The doctors in this program said that they were just understanding that our ability to interpret visual images is a learned process that starts from birth. When babies stare wide eyed at different things, part of it is because their brains haven’t yet learned what to make of the images and are in the process of storing the information. Just like the stages an infant goes through in sitting up, walking, taking, etc., our vision develops over time as well.
Since the man had lost his sight at such a young age, his brain never had the chance to fully develop that ability to fully interpret the visual signals it received. Thus, when his sight was restored as an adult, he wasn’t capable of coping with the barrage of new sensations. It was the same as if the man had been born blind.
This got me thinking about the account of the man born blind in John 9:1-7:
As he passed by, he saw a man blind from birth. And his disciples asked him, ‘Rabbi, who sinned, this man or his parents, that he was born blind?’ Jesus answered, ‘It was not that this man sinned, or his parents, but that the works of God might be displayed in him. We must work the works of him who sent me while it is day; night is coming, when no one can work. As long as I am in the world, I am the light of the world.’ Having said these things, he spit on the ground and made mud with the saliva. Then he anointed the man’s eyes with the mud and said to him, ‘Go, wash in the pool of Siloam’ (which means Sent). So he went and washed and came back seeing.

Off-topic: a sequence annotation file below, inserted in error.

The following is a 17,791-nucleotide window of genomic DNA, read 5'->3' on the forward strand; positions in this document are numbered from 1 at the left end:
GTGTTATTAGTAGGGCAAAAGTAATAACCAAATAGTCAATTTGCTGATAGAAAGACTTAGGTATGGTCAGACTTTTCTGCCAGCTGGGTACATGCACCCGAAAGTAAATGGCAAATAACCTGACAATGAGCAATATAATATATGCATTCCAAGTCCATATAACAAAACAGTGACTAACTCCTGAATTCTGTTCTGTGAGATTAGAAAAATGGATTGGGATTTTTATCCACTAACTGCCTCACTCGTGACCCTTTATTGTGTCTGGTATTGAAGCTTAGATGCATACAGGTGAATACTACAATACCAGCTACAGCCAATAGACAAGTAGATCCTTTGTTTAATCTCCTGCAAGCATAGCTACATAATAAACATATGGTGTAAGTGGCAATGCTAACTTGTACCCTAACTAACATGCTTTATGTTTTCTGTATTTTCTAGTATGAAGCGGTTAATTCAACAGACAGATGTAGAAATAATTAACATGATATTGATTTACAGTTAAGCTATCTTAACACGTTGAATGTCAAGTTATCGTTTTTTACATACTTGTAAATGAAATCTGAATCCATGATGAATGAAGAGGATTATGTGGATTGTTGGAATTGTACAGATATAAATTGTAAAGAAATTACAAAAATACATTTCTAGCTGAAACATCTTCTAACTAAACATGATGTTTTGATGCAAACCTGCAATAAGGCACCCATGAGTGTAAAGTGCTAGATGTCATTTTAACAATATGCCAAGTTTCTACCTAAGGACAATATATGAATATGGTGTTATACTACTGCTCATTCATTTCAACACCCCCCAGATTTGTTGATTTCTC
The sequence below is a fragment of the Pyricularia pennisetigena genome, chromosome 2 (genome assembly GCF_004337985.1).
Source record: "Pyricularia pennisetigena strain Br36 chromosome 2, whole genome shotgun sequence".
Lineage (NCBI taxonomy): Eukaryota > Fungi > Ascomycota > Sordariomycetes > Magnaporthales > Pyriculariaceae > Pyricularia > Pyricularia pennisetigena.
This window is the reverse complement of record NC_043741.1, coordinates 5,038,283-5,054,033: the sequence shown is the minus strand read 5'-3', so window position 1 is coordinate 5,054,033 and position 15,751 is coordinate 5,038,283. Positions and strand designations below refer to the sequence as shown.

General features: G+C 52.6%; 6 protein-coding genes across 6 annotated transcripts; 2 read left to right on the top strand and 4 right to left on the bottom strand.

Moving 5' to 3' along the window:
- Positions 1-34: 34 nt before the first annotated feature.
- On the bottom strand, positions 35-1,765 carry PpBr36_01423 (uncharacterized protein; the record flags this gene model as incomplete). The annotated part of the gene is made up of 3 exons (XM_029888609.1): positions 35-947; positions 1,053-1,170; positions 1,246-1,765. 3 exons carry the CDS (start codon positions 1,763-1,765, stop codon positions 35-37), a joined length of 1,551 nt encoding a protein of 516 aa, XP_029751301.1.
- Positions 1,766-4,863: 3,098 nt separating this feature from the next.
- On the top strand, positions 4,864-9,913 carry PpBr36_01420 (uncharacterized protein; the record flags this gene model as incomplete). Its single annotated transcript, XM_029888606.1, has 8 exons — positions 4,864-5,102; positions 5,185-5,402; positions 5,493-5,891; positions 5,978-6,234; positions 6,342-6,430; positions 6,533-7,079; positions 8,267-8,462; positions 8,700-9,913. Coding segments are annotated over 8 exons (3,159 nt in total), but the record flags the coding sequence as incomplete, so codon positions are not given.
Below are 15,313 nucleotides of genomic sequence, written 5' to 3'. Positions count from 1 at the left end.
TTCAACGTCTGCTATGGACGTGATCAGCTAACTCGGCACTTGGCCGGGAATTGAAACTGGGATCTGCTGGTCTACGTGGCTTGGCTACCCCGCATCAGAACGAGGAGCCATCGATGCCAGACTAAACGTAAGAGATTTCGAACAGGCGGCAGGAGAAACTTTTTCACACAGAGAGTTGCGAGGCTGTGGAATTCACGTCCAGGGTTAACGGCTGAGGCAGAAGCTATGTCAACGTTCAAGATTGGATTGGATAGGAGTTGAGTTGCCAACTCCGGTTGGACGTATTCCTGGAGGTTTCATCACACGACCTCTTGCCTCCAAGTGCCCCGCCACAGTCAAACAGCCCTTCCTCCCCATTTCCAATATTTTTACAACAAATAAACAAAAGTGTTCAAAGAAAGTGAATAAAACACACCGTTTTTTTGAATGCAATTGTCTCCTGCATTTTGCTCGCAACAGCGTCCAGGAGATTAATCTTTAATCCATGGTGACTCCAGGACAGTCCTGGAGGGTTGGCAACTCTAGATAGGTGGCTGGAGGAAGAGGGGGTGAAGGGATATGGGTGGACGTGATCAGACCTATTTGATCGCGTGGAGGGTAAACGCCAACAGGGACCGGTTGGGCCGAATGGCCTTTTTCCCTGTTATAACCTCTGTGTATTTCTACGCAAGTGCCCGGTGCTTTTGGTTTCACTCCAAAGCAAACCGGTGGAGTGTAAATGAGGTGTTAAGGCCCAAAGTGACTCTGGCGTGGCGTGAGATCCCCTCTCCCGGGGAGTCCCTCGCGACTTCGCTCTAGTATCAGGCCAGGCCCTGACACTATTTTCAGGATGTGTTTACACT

Everyone today reads this account and thinks that the miracle Jesus performed was nothing more than making the man’s eyes function so that he could see. Yet, from the experiences shown above, there was so much more to that miracle that we don’t realize. Not only was the man able to physically see, but he was also instantly able to interpret what he saw. There was no gradual progression of trying to train his mind to be able to process the images, like what Miikka Terho had to do.
Sight truly is something that could not have evolved, but had to be created from the very beginning. Not only do you have to have a functioning eye, you also need to have a way to send the signals from the eye to the brain and then the brain has to be able to interpret the signals it receives. It’s like setting up a webcam on your computer. You need the camera (eye), the cable or wireless signal to carry the signal from the webcam to the computer (optic nerve) and then you need the software in the computer (brain) that takes that signal and form the visual image you see on the screen.
The more we study and learn the complexities of sight, we see that from the creation of Adam in Genesis 1 to today, vision is a miracle that truly is a testimony to our Creator God.
The opinions expressed by columnists are their own and do not necessarily represent the views of Barb Wire.